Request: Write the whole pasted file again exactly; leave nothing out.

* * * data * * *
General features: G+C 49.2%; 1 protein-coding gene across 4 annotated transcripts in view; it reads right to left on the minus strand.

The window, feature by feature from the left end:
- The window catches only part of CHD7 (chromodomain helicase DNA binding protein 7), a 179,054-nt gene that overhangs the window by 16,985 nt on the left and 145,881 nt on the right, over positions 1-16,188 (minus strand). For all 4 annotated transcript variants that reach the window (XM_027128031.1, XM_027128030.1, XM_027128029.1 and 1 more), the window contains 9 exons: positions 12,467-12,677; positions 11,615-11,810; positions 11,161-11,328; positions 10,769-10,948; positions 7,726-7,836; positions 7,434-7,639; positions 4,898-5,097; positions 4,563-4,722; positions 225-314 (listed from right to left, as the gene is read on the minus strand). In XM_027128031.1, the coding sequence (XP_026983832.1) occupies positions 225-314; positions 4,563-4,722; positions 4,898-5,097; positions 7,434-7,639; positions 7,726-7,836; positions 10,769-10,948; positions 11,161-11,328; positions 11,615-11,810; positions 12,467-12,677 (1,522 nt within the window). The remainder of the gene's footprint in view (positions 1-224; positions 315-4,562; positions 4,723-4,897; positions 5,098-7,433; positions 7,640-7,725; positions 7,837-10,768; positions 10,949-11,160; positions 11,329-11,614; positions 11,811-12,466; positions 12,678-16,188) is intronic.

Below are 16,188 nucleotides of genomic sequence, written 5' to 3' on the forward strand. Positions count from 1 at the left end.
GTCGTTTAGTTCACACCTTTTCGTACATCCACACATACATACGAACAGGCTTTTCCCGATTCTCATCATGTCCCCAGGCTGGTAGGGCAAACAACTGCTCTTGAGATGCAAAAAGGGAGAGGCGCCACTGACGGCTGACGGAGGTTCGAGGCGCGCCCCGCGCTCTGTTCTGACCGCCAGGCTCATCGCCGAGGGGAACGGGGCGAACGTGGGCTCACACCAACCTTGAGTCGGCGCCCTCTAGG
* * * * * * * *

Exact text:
General features: G+C 49.2%; 1 protein-coding gene across 4 annotated transcripts in view; it reads right to left on the minus strand.

The window, feature by feature from the left end:
- The window catches only part of CHD7 (chromodomain helicase DNA binding protein 7), a 179,054-nt gene that overhangs the window by 16,985 nt on the left and 145,881 nt on the right, over positions 1-16,188 (minus strand). For all 4 annotated transcript variants that reach the window (XM_027128031.1, XM_027128030.1, XM_027128029.1 and 1 more), the window contains 9 exons: positions 12,467-12,677; positions 11,615-11,810; positions 11,161-11,328; positions 10,769-10,948; positions 7,726-7,836; positions 7,434-7,639; positions 4,898-5,097; positions 4,563-4,722; positions 225-314 (listed from right to left, as the gene is read on the minus strand). In XM_027128031.1, the coding sequence (XP_026983832.1) occupies positions 225-314; positions 4,563-4,722; positions 4,898-5,097; positions 7,434-7,639; positions 7,726-7,836; positions 10,769-10,948; positions 11,161-11,328; positions 11,615-11,810; positions 12,467-12,677 (1,522 nt within the window). The remainder of the gene's footprint in view (positions 1-224; positions 315-4,562; positions 4,723-4,897; positions 5,098-7,433; positions 7,640-7,725; positions 7,837-10,768; positions 10,949-11,160; positions 11,329-11,614; positions 11,811-12,466; positions 12,678-16,188) is intronic.

Below are 16,188 nucleotides of genomic sequence, written 5' to 3' on the forward strand. Positions count from 1 at the left end.
GTCGTTTAGTTCACACCTTTTCGTACATCCACACATACATACGAACAGGCTTTTCCCGATTCTCATCATGTCCCCAGGCTGGTAGGGCAAACAACTGCTCTTGAGATGCAAAAAGGGAGAGGCGCCACTGACGGCTGACGGAGGTTCGAGGCGCGCCCCGCGCTCTGTTCTGACCGCCAGGCTCATCGCCGAGGGGAACGGGGCGAACGTGGGCTCACACCAACCTTGAGTCGGCGCCCTCTAGG